A Godless world is an impossibility. But, the perception of one – willful or otherwise – is not. How easily this misperception can lead to the dehumanization of our society.
This thought resurfaced as I attended a recent seminar on the utility of “webcasting.” The enthusiastic young speaker extolled the “infinite potential” of the Internet and the technology that propagates its ubiquity. For whatever reasons it is employed, be it commercial, personal, social, educational, etc., web technology is a powerful force. Who would deny this? So as to allay any concerns we listeners might harbor about how we fit in to an increasingly technologized world our speaker ended her presentation with the reassuring words: “everyone is equal in the eyes of Google.
To be efficient technology needs, perhaps even requires, uniformity. For better or worse standardization ensues. The more we rely on technology the greater the danger we have of succumbing to its demands for standardization. We risk surrendering to a homogenized mass of dehumanized humanity our own particular individuality, that which makes each of us uniquely human, our own personality.
Because of its power and universal applicability, technology empowers us to do great things we are unable to do without it. Ironically, though, it reduces our self-reliance. Can I still do long division with a pencil?
Technology is a gift to be sure; but, like the gift of the Sabbath, it was made for us and not we for it. We should be wary of how dominant this seductive force becomes in our lives.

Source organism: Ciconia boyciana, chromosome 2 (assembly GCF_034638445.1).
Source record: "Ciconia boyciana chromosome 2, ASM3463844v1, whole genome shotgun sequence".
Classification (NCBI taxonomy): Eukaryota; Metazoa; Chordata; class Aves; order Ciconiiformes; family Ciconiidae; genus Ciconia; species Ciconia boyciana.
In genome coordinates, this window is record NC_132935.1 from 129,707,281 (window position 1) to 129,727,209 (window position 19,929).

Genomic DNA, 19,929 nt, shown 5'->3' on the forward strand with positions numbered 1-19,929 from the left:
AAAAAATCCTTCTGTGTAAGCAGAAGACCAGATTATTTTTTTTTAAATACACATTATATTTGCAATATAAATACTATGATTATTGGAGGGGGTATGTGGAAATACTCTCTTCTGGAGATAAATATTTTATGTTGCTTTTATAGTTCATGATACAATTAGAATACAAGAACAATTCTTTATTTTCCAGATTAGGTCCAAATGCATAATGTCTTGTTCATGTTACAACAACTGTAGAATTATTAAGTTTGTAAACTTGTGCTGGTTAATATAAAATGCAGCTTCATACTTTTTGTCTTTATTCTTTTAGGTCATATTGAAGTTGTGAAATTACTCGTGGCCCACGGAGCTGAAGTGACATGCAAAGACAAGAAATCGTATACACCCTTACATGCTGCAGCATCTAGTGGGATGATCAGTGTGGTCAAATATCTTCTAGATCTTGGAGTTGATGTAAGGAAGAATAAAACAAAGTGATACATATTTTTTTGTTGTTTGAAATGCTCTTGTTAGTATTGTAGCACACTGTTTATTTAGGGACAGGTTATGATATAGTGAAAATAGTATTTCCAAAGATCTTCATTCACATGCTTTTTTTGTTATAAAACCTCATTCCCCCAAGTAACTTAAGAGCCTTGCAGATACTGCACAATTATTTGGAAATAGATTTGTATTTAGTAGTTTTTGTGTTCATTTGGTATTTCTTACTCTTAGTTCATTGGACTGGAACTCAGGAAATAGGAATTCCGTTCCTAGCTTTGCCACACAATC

For many technology – exemplified here by Google – has been personified. Impersonal though it is, it plays such a highly intimate and indispensable role in our lives we regard it as a person.
The implications of this in a society more and more lost in the fog of ‘Godlessness’ are chilling. Our humanity arises from two gifts we are given. The first is the gift of life where each of us is created in God’s image. What makes us ‘persons’ is this Personhood of God whose image we bear and do so with infinite value and uniqueness. The second is God’s Providence. All knowing and loving he sees and cares for each and all of us – a knowledge and love that flow form his Personhood.
The wellspring of our humanity, we must remember, is not the ‘personhood’ of technology. It is the Personhood of God. We should be careful not to be seduced into the understanding that the former has trumped the latter.
After all, would you rather be equal in the eyes of Google or the eyes of God?
Dana Robinson is chair of the board of trustees of the National Catholic Community Foundation.